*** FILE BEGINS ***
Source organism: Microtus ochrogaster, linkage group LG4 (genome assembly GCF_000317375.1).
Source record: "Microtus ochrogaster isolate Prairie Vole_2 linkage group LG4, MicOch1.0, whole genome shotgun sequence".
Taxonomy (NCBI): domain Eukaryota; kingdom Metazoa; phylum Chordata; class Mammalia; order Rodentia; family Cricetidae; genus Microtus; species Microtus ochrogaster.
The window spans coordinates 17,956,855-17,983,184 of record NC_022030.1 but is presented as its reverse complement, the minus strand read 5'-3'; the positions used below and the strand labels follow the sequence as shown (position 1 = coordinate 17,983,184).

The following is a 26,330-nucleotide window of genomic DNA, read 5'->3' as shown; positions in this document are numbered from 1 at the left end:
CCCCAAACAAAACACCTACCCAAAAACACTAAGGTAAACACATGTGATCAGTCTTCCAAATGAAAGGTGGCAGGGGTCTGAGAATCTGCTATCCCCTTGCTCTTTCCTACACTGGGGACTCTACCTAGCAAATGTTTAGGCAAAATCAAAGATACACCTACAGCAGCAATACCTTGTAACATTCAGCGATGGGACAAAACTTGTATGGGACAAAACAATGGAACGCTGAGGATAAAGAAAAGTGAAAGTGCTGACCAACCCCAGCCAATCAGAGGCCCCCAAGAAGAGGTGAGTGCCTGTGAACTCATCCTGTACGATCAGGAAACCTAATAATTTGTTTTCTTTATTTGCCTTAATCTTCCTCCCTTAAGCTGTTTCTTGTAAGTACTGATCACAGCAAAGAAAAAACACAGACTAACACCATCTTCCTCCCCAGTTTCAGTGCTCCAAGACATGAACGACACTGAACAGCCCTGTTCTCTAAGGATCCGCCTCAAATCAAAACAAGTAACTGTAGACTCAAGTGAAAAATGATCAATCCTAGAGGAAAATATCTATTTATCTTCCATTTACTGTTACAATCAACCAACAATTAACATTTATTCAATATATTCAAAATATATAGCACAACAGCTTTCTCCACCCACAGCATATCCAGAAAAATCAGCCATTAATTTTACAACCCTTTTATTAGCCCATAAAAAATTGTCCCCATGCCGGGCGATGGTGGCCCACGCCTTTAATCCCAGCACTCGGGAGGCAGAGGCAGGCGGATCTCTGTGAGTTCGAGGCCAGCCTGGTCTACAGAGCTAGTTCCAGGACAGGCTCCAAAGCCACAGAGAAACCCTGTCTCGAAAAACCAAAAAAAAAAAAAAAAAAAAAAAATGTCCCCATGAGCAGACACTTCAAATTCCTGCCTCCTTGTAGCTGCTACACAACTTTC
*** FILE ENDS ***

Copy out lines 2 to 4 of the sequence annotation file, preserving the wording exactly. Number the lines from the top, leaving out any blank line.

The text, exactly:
Source record: "Microtus ochrogaster isolate Prairie Vole_2 linkage group LG4, MicOch1.0, whole genome shotgun sequence".
Taxonomy (NCBI): domain Eukaryota; kingdom Metazoa; phylum Chordata; class Mammalia; order Rodentia; family Cricetidae; genus Microtus; species Microtus ochrogaster.
The window spans coordinates 17,956,855-17,983,184 of record NC_022030.1 but is presented as its reverse complement, the minus strand read 5'-3'; the positions used below and the strand labels follow the sequence as shown (position 1 = coordinate 17,983,184).